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Camerosity Photo

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It is with great pleasure I have the opportunity to interview Dave of Camersity Photo, from St. Louis , Missouri. He is one of the top Fashion photographers in the modeling industry today. He openly shares his technical expertise with models and photographers that are striving to reach the next level. Everyone always walks away feeling enthused and enriched after working with Dave. What is equally as unique is his degree of professionalism and rapport with the team with which he works.
camerosity-photo-coverGlamModelz Magazine: Let’s get started!  Tell me about your background…how did you get started in Photography?  Dave: This is gonna date me right off the bat. I was in 6th grade and growing up in Tulsa. Richard Nixon, who was then vice president, was coming to town to campaign for Congressional candidates in the off-year elections of 1958. Everyone in the class was assigned to go to the Fairgrounds, listen to Nixon and write about some aspect of the event. I waited until everyone else had picked a topic, and there wasn’t much left. Then I said, “I hate to write. Can I take pictures instead?”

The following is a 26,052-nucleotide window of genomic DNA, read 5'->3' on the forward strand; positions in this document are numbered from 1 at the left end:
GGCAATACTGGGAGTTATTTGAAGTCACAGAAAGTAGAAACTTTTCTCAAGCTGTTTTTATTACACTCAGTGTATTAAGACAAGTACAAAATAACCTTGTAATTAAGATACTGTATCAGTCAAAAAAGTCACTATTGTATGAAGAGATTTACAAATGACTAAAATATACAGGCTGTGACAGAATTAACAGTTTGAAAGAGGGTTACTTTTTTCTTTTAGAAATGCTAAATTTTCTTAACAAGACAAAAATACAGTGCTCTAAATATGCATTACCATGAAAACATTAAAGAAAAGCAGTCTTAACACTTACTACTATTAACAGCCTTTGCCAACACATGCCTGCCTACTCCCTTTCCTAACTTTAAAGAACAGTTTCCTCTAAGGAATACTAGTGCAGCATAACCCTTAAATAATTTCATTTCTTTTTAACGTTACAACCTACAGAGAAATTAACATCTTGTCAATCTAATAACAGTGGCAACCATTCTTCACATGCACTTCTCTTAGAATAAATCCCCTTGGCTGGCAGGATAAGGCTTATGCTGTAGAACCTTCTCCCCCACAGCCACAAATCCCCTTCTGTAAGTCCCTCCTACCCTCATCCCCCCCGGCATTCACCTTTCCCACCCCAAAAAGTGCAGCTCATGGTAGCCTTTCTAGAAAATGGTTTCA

Since there wasn’t much left to write about, the teacher agreed. So I took my $5.95 Boy Scout plastic camera, a couple of rolls of 620 film and a pocket full of No. 5 flashbulbs. All of the photos were blurred, and I wanted to find out why. (The answer, of course, was that most cheap cameras had a shutter speed of about 1/30 second, and Nixon’s entourage was moving pretty fast – but I didn’t know that then.)